Wednesday, June 13, 2007

Jews Love: Illegal Immigrants

Historically Jews have been immigrants. We've been expelled, and invited, and expelled, and invited, and expelled, and tolerated, for a long time. Maybe it's this long history, and the fact that a good portion of Jews worldwide (6 million or in America, and another 5 or 6 in Israel) are relatively new immigrants, that makes me extremely sympathetic to the plight of more recent immigrants.

Steven E. Landsburg has an article in Slate about the economic impact of immigration. Two years ago Mimi in New York wrote an article for the Village Voice on How To Become an Illegal Immigrant. Landsburg focuses on legal immigrants, but if you look at the economics alone, illegal immigrants* help our economy in numerable ways:

1) While NY Times claims that "affluent white families" are leading the baby boom, other sources (like the Immigration News Blog) point out that "The number of births to Mexican women increased 28 percent from 2000 to 2005, a time in which the city’s overall births were down." And we need to have a positive population growth rate. Despite issues in world overpopulation, societies that do not have positive growth rates are having a great deal of difficulty. Look at Japan (piece from UMW), for instance. Not enough doctors, an increasingly elderly-heavy society with few caregivers, and many other related issues.

2) There is a lot of talk about how illegal immigrants decrease wages by increasing competition. Thing is, a lot of the jobs they do are jobs that Americans don't want. In January of this year Daniel Gross wrote two pieces for Slate on jobs that Americans won't do. They include working as sailors on cargo ships, long-haul truckers, agricultural laborers, landscaping, entry-level construction, and the list goes on. Also, again, refer to Landsburg's article for a breakdown of how much impact they actually have on our society and earning power.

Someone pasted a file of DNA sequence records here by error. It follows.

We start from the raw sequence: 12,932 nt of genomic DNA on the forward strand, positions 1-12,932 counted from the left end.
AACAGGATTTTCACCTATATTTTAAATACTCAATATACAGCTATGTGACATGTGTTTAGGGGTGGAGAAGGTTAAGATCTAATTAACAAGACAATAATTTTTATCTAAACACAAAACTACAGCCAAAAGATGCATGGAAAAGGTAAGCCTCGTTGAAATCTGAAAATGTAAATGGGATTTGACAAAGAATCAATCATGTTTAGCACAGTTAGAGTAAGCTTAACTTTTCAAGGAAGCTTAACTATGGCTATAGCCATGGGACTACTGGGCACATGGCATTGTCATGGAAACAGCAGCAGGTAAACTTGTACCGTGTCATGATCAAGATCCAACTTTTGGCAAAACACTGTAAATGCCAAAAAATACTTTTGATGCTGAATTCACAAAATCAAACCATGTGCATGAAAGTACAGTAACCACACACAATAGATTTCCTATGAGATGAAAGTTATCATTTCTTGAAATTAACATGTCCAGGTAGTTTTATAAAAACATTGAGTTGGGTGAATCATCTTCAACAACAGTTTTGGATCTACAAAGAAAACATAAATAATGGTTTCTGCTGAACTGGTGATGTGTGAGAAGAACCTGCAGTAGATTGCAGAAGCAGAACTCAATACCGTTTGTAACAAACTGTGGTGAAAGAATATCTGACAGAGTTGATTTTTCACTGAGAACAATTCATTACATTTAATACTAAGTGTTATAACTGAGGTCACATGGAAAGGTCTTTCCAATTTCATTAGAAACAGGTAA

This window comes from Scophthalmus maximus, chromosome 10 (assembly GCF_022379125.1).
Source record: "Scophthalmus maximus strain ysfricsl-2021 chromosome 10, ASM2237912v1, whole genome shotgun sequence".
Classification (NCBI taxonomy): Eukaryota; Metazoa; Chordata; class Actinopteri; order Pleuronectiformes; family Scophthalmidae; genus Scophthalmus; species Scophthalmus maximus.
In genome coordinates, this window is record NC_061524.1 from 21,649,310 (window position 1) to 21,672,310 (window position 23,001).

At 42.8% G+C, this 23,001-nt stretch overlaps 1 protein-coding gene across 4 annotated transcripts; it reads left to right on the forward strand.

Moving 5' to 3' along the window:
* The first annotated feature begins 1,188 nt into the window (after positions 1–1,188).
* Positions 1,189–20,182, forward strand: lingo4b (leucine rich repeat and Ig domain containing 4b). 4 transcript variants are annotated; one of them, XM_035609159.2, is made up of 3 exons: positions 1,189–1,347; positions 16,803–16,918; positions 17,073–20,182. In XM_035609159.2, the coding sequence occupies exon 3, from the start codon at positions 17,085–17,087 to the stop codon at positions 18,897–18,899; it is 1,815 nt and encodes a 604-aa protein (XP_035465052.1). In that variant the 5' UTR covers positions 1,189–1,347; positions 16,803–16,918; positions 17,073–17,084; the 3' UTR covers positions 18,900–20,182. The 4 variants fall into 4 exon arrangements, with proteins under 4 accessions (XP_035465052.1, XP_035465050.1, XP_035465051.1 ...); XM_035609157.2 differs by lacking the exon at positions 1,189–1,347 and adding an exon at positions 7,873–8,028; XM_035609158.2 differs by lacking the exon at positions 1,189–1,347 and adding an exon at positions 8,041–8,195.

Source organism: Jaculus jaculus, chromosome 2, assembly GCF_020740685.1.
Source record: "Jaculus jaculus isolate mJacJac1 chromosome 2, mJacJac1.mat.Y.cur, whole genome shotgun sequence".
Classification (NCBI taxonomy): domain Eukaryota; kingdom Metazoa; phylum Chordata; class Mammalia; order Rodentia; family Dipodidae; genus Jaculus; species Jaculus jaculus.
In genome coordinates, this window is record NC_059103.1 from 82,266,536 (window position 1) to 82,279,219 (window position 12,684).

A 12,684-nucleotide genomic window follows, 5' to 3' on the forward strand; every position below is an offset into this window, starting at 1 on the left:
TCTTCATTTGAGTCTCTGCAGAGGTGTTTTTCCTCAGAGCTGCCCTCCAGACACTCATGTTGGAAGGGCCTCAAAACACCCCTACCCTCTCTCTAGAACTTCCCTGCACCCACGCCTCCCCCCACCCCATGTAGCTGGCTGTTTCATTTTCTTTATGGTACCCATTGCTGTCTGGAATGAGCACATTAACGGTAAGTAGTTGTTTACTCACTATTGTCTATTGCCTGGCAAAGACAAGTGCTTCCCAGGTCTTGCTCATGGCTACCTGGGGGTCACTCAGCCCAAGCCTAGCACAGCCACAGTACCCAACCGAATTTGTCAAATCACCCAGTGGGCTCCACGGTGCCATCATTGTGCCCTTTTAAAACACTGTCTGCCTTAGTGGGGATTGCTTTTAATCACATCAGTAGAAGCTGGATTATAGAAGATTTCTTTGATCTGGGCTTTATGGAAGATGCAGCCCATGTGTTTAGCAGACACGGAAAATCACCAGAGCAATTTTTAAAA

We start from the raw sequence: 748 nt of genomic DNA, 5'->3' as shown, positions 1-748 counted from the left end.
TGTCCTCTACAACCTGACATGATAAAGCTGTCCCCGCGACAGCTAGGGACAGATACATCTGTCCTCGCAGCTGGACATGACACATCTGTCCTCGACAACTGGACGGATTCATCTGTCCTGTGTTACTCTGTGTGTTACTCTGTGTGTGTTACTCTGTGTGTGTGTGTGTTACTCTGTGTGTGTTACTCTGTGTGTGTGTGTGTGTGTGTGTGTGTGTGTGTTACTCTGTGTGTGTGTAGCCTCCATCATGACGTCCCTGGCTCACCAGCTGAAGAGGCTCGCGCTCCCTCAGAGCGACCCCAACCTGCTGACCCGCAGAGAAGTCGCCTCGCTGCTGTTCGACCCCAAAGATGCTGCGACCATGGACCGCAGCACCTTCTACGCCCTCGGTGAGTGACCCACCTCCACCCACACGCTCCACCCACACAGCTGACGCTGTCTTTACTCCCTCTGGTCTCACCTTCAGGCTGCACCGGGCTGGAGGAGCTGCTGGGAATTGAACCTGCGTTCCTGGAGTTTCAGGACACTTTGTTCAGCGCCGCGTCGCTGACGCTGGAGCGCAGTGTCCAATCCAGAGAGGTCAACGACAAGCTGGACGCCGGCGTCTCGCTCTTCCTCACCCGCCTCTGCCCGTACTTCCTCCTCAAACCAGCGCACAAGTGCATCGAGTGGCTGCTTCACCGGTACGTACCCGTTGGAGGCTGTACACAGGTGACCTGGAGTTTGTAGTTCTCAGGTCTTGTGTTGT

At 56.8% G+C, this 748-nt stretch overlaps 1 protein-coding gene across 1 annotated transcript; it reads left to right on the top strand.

3) Myth: Immigrants take a lot of social services, and funding. Fact: Many illegal immigrants use stolen social security numbers at their place of work. This means that while they are paying payroll (and other) taxes, they don't get a refund. In many cases they cannot take advantage of Medicaid, Medicare, and other government entitlement programs, yet they contribute to the general coffers. An influx of immigrants, with their earning and tax potential, certainly helps move our stagnant social security system. Also: illegal immigrants are consumers, which means that they pay all regressive taxes, like sales tax, tolls, and more, once again contributing to systems whose services from which they disproportionately do not benefit.

4) Now I recognize that this point is pure rhetoric, but: we are a country based on immigration. Some of our greatest gains were made when our borders were either porous, or less restricted than they are now. With new immigrants come new blood, new ideas, and people with a hunger for success. Many American-born Americans have a sense of entitlement. We don't work as hard, aren't as ambitious, and, are generally spoiled. If we wish to continue our economic dominance we need to either regain the traits that made us great (hard work, entrepreneurship, etc) or we need to import people that have them.

Obviously there are some security and other concerns about opening our borders to illegal immigrants. I understand them. But right now for every immigrant who is caught at the border, two make it in. We clearly need to change our frame of reference, and while the new legislation granting amnesty is interesting, I think that it doesn't really address all of the issues.

* I have chosen to use the term "illegal immigrant" instead of "undocumented immigrant" because while a person can never be illegal, their immigration was, technically, outside the bounds of American law.


The Pedant said...

I agree with the term "illegal immigrant." If I drive without my license, I'm not an "undocumented driver." I'm driving illegally.

Anonymous said...

Disagree with the above. As long as you still have a license, you're legal. You may incur a fine if you're stopped, because you are supposed to carry certain documentation with you (insurance, registration) but it isn't the same as not having it.